Let’s take M’s and O’sbeyond the ordinary. Treadling variations bring out interesting patterns. And a little bit of color in the right places makes a unique border stripe. What other designs will emerge on the remaining towels, I wonder?
Some projects on the loom are complicated and tedious. This one isn’t. With primarily oneshuttle and simple treadling, this is breezy easy weaving. The hard work was in the hours of preparation, dressing the loom. Threading and sleying 896 ends is no small achievement. But now, because of that work, it’s pure enjoyment to sit here and weave.
Forgiveness is hard work, too. It takes effort to put away bitterness and anger. But we must. It paves the way for unhindered kindness, which our world desperately needs. Forgiveness changes you. If you’ve been forgiven, you know that. A forgiven person becomes a forgiving person. And when we forgive, which is never easy, we are threading heddles and sleying the reed. Our efforts make way for the pure enjoyment of dispensing kindness. And we discover that the fabric of our life is being made into something beyond the ordinary.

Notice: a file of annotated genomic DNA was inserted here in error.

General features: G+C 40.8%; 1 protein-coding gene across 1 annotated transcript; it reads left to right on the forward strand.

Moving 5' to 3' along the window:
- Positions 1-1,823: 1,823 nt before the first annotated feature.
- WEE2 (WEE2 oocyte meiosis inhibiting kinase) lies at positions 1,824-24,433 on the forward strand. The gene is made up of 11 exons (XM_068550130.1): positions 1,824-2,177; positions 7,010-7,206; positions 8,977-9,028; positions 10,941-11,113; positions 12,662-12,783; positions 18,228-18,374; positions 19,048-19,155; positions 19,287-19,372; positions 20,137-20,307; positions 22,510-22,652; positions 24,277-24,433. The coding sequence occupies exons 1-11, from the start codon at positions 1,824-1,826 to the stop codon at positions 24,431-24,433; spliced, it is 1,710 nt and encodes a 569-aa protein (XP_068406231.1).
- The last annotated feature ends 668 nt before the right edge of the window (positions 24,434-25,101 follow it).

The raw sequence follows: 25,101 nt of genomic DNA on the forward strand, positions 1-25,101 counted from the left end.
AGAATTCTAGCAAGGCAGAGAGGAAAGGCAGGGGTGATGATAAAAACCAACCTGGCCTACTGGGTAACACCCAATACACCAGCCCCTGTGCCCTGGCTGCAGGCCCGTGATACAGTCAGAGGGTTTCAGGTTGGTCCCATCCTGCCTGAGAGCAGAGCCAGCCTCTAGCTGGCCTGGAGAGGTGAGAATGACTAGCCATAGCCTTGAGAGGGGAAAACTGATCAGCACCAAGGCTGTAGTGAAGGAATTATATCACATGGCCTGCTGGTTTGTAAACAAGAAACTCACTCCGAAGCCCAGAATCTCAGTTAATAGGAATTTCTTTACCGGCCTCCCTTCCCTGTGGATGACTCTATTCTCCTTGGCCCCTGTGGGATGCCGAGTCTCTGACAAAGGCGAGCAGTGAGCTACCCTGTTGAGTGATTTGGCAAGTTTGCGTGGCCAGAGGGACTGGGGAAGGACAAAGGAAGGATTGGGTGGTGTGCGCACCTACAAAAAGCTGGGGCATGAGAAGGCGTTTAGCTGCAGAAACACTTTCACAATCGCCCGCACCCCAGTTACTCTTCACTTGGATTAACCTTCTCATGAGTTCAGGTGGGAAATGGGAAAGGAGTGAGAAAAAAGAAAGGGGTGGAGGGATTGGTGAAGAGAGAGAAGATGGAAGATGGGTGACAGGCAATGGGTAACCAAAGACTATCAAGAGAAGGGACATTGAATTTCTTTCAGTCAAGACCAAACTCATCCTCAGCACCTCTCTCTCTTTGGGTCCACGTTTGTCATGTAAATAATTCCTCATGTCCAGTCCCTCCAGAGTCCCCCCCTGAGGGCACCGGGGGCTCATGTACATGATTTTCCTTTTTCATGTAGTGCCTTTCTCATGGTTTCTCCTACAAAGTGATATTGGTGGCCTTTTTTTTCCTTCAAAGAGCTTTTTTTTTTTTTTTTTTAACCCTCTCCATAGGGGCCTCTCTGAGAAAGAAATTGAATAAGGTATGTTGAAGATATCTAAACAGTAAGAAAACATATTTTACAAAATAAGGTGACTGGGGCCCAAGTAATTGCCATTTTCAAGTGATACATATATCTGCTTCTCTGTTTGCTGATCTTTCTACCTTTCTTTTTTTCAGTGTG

May you be on the receiving end of forgiveness.
The Discovery Towels workshop in Eureka Springs, Arkansas, August 24-26, is filling up! If you’d like to join us, call Debbie (at the number below) right away. I would love to see you there!
This is my attempt to add a fascinating detail. I alternated white and brass-colored ends in the warp stripe. In a similar fashion, I alternated colors in the weft stripe, too. It’s an experiment. The short columns that emerge in the weft stripe are a result of this thread arrangement. The outcome looks promising. Wet finishing will reveal the final effects of this low-risk exploration.
I like to do experiments on the loom. Little risks open up possibilities and ideas for future projects. Every learning experience is a step that leads to insight for future learning. And I have so much more to learn!
Step-by-step learning has some common ground with finding a good path for life. Walking the right path is like walking in the early morning. The dim light of dawn gradually increases and the pathway becomes more and more clear as the sun rises to the full light of day. Our Creator gave us a lighted path. The learning experiences from our experiments and explorations in life help us discover the path of the Lord, where the light beckons us. Walk in the light. It’s where we can see the next good step.